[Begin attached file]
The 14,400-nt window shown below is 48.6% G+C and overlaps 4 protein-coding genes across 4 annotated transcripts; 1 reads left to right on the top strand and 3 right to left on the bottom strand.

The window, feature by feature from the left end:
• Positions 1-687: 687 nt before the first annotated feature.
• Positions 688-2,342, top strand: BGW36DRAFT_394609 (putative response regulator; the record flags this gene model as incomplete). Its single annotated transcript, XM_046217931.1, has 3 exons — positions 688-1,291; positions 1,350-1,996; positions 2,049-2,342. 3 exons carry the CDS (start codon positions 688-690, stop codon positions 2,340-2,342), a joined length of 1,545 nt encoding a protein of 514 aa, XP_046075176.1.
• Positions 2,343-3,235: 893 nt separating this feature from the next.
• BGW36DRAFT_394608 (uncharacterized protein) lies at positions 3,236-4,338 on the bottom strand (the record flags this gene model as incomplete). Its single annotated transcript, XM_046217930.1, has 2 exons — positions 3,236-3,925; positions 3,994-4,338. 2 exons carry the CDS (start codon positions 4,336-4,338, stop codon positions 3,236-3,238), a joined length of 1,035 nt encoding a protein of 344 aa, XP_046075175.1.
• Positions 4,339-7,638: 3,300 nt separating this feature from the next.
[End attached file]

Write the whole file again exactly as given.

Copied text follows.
The 14,400-nt window shown below is 48.6% G+C and overlaps 4 protein-coding genes across 4 annotated transcripts; 1 reads left to right on the top strand and 3 right to left on the bottom strand.

The window, feature by feature from the left end:
• Positions 1-687: 687 nt before the first annotated feature.
• Positions 688-2,342, top strand: BGW36DRAFT_394609 (putative response regulator; the record flags this gene model as incomplete). Its single annotated transcript, XM_046217931.1, has 3 exons — positions 688-1,291; positions 1,350-1,996; positions 2,049-2,342. 3 exons carry the CDS (start codon positions 688-690, stop codon positions 2,340-2,342), a joined length of 1,545 nt encoding a protein of 514 aa, XP_046075176.1.
• Positions 2,343-3,235: 893 nt separating this feature from the next.
• BGW36DRAFT_394608 (uncharacterized protein) lies at positions 3,236-4,338 on the bottom strand (the record flags this gene model as incomplete). Its single annotated transcript, XM_046217930.1, has 2 exons — positions 3,236-3,925; positions 3,994-4,338. 2 exons carry the CDS (start codon positions 4,336-4,338, stop codon positions 3,236-3,238), a joined length of 1,035 nt encoding a protein of 344 aa, XP_046075175.1.
• Positions 4,339-7,638: 3,300 nt separating this feature from the next.